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Reaching an understanding

Administration, police, and community members sign non-binding agreement

by Melanie Jongsma

LANSING, Ill. (October 17, 2018) – If you lived in Lansing 15 months ago, you may recall the anger, frustration, and confusion surrounding an incident that involved a white off-duty police officer and a black teenager. The incident was videoed by the black teen’s white friend, and the video went viral, bringing international attention to a newly elected administration in a diverse community.

Much of the online discussion in the weeks following the incident seemed to force people into choosing sides—either pro-police or anti-police—in spite of a number of factors that added some complexity to the issue:

  • The officer was off duty.
  • The teens were trespassing.
  • The teens did not arrive on the property at the same time.
  • One of the teens was bleeding.
  • A backpack with a BB gun was found on the property.
  • The officer threatened to kill the black teen.
  • The officer never identified himself as a police officer.
  • The teens offered to leave.

Not all of these factors are apparent in the video that circulated, but police reports confirm that they were apparent to the four people involved in the situation.

Community discussions

Various Lansing residents—and people in neighboring communities—began gathering to discuss the incident and what it said about Lansing’s past, present, and future. As Timna Axel, Communications Manager for the Chicago Lawyers’ Committee for Civil Rights, reported last month, “Some saw police misconduct as only part of the problem. In a town where police officers and government officials were overwhelmingly White, community members wanted more transparency and greater civic literacy. They felt that the video could provide an opening to press for change.”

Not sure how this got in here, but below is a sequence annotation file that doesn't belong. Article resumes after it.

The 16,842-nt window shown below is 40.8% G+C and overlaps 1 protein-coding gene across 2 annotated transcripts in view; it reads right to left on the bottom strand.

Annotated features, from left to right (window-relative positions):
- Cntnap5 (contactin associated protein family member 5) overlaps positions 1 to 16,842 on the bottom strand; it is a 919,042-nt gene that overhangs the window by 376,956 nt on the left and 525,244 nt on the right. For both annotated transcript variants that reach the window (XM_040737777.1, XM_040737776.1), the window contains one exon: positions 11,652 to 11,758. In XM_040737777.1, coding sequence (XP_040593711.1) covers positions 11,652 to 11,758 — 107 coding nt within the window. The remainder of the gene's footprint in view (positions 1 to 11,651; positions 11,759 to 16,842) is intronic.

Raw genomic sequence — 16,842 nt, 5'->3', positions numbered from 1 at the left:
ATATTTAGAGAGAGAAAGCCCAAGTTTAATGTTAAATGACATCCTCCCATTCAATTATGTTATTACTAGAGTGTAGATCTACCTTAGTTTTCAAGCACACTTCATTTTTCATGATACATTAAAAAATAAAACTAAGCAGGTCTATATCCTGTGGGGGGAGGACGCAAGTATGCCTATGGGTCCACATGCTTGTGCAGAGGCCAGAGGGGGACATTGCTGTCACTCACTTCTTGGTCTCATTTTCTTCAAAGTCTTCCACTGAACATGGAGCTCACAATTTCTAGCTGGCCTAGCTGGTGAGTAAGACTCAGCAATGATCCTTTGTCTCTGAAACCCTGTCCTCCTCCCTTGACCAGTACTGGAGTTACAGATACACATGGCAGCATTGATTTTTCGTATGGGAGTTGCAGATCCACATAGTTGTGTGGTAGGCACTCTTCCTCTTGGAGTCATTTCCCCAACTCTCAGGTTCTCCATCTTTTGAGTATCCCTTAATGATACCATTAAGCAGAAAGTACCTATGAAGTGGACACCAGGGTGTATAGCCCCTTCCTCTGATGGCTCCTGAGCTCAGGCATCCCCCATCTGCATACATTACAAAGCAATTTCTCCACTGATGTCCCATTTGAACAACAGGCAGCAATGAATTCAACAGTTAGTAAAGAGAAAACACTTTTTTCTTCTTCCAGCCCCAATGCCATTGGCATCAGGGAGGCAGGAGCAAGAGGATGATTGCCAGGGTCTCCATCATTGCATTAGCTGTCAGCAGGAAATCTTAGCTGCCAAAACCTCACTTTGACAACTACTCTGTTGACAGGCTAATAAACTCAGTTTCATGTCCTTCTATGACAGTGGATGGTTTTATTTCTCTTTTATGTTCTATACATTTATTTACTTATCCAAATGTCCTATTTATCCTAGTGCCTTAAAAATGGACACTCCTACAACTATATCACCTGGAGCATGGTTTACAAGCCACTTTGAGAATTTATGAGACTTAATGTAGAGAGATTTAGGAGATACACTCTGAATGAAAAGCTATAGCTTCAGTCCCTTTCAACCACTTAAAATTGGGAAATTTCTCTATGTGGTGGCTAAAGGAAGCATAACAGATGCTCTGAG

Elvis Slaughter
Elvis Slaughter, who serves on Lansing’s Police and Fire Commission, was part of a group of community leaders and clergy who became known as the Lansing Community Coalition. The Coalition, which also included members of the NAACP Chicago Far-South Suburban Branch, began meeting with Ken Bergeron, a mediator from the U. S. Department of Justice Community Relations Service (CRS). Bergeron also met with representatives from the Village and the Lansing Police Department.

Community Meeting

Pastor Leroy Childress (standing, left) and Ken Bergeron (standing, center) helped facilitate discussion at a Community Meeting on August 16, 2017. (Photo: Matthew Splant)

Nearly eight weeks after the incident, the Village held a town-hall-style Community Meeting to discuss police/community relations in Lansing. Bergeron and Pastor Leroy Childress of Grace Church helped moderate the meeting, and members of the community were invited to voice concerns and offer ideas. The following list of concerns was generated at the meeting:

  • Lack of diversity in Lansing government and police force
  • Diversity training for police
  • More community dialogue on race
  • De-escalation training for police
  • Limited bilingual staff in government and police force
  • Lack of communication with the public
  • Lack of communication with youth
  • Limited online information in Spanish